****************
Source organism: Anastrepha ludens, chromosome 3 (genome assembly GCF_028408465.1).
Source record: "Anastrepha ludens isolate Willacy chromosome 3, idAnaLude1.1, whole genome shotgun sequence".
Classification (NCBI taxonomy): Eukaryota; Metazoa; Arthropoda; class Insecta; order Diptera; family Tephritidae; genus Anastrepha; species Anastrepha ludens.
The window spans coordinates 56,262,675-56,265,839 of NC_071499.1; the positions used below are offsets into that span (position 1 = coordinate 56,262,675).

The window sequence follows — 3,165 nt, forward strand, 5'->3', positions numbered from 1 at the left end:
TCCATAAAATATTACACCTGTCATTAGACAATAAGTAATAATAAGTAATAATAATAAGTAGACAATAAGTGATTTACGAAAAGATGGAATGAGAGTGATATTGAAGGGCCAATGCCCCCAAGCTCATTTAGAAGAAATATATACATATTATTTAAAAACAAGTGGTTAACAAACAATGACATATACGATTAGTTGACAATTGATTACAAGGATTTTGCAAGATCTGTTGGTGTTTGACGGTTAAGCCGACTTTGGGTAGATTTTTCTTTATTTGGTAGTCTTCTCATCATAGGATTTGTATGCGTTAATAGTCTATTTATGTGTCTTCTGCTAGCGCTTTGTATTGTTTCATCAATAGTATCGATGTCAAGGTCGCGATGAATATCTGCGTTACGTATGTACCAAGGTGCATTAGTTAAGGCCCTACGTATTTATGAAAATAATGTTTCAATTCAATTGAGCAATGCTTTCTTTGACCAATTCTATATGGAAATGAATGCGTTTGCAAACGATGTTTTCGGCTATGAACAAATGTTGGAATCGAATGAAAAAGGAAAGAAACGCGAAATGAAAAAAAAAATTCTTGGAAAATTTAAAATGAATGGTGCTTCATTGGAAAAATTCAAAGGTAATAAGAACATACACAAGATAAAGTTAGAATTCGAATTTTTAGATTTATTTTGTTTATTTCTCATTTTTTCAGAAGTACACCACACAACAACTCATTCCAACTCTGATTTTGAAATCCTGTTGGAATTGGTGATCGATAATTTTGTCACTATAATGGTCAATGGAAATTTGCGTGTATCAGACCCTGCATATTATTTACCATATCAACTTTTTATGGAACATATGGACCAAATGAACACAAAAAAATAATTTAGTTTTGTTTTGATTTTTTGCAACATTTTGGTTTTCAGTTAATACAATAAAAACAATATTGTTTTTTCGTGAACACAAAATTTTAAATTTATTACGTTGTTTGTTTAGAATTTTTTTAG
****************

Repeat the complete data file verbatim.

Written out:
Source organism: Anastrepha ludens, chromosome 3 (genome assembly GCF_028408465.1).
Source record: "Anastrepha ludens isolate Willacy chromosome 3, idAnaLude1.1, whole genome shotgun sequence".
Classification (NCBI taxonomy): Eukaryota; Metazoa; Arthropoda; class Insecta; order Diptera; family Tephritidae; genus Anastrepha; species Anastrepha ludens.
The window spans coordinates 56,262,675-56,265,839 of NC_071499.1; the positions used below are offsets into that span (position 1 = coordinate 56,262,675).

The window sequence follows — 3,165 nt, forward strand, 5'->3', positions numbered from 1 at the left end:
TCCATAAAATATTACACCTGTCATTAGACAATAAGTAATAATAAGTAATAATAATAAGTAGACAATAAGTGATTTACGAAAAGATGGAATGAGAGTGATATTGAAGGGCCAATGCCCCCAAGCTCATTTAGAAGAAATATATACATATTATTTAAAAACAAGTGGTTAACAAACAATGACATATACGATTAGTTGACAATTGATTACAAGGATTTTGCAAGATCTGTTGGTGTTTGACGGTTAAGCCGACTTTGGGTAGATTTTTCTTTATTTGGTAGTCTTCTCATCATAGGATTTGTATGCGTTAATAGTCTATTTATGTGTCTTCTGCTAGCGCTTTGTATTGTTTCATCAATAGTATCGATGTCAAGGTCGCGATGAATATCTGCGTTACGTATGTACCAAGGTGCATTAGTTAAGGCCCTACGTATTTATGAAAATAATGTTTCAATTCAATTGAGCAATGCTTTCTTTGACCAATTCTATATGGAAATGAATGCGTTTGCAAACGATGTTTTCGGCTATGAACAAATGTTGGAATCGAATGAAAAAGGAAAGAAACGCGAAATGAAAAAAAAAATTCTTGGAAAATTTAAAATGAATGGTGCTTCATTGGAAAAATTCAAAGGTAATAAGAACATACACAAGATAAAGTTAGAATTCGAATTTTTAGATTTATTTTGTTTATTTCTCATTTTTTCAGAAGTACACCACACAACAACTCATTCCAACTCTGATTTTGAAATCCTGTTGGAATTGGTGATCGATAATTTTGTCACTATAATGGTCAATGGAAATTTGCGTGTATCAGACCCTGCATATTATTTACCATATCAACTTTTTATGGAACATATGGACCAAATGAACACAAAAAAATAATTTAGTTTTGTTTTGATTTTTTGCAACATTTTGGTTTTCAGTTAATACAATAAAAACAATATTGTTTTTTCGTGAACACAAAATTTTAAATTTATTACGTTGTTTGTTTAGAATTTTTTTAG